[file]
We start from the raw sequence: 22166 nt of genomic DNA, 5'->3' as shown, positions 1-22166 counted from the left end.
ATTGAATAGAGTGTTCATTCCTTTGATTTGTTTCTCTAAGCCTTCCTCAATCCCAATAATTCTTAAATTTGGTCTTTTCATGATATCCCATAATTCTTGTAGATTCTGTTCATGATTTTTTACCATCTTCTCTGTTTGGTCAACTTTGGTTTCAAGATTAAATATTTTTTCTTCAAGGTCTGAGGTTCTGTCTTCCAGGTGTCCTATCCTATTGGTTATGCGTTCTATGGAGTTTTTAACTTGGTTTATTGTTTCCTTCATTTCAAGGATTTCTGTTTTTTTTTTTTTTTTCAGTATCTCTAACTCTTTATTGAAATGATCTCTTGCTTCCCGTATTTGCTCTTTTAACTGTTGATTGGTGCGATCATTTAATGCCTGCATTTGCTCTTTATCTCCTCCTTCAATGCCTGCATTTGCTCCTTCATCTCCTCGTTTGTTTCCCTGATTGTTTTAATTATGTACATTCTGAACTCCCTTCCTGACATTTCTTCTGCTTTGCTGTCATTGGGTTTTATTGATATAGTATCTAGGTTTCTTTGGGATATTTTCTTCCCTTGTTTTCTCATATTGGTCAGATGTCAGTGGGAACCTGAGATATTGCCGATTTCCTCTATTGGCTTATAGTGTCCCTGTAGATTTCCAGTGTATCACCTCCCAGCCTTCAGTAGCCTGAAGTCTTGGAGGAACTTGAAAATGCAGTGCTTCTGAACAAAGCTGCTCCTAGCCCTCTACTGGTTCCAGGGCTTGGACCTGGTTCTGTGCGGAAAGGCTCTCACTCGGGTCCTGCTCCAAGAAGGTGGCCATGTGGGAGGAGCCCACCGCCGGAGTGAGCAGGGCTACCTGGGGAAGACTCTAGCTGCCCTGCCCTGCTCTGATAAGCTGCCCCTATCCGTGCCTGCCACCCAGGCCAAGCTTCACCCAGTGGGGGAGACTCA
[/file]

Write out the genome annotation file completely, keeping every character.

We start from the raw sequence: 22166 nt of genomic DNA, 5'->3' as shown, positions 1-22166 counted from the left end.
ATTGAATAGAGTGTTCATTCCTTTGATTTGTTTCTCTAAGCCTTCCTCAATCCCAATAATTCTTAAATTTGGTCTTTTCATGATATCCCATAATTCTTGTAGATTCTGTTCATGATTTTTTACCATCTTCTCTGTTTGGTCAACTTTGGTTTCAAGATTAAATATTTTTTCTTCAAGGTCTGAGGTTCTGTCTTCCAGGTGTCCTATCCTATTGGTTATGCGTTCTATGGAGTTTTTAACTTGGTTTATTGTTTCCTTCATTTCAAGGATTTCTGTTTTTTTTTTTTTTTTCAGTATCTCTAACTCTTTATTGAAATGATCTCTTGCTTCCCGTATTTGCTCTTTTAACTGTTGATTGGTGCGATCATTTAATGCCTGCATTTGCTCTTTATCTCCTCCTTCAATGCCTGCATTTGCTCCTTCATCTCCTCGTTTGTTTCCCTGATTGTTTTAATTATGTACATTCTGAACTCCCTTCCTGACATTTCTTCTGCTTTGCTGTCATTGGGTTTTATTGATATAGTATCTAGGTTTCTTTGGGATATTTTCTTCCCTTGTTTTCTCATATTGGTCAGATGTCAGTGGGAACCTGAGATATTGCCGATTTCCTCTATTGGCTTATAGTGTCCCTGTAGATTTCCAGTGTATCACCTCCCAGCCTTCAGTAGCCTGAAGTCTTGGAGGAACTTGAAAATGCAGTGCTTCTGAACAAAGCTGCTCCTAGCCCTCTACTGGTTCCAGGGCTTGGACCTGGTTCTGTGCGGAAAGGCTCTCACTCGGGTCCTGCTCCAAGAAGGTGGCCATGTGGGAGGAGCCCACCGCCGGAGTGAGCAGGGCTACCTGGGGAAGACTCTAGCTGCCCTGCCCTGCTCTGATAAGCTGCCCCTATCCGTGCCTGCCACCCAGGCCAAGCTTCACCCAGTGGGGGAGACTCA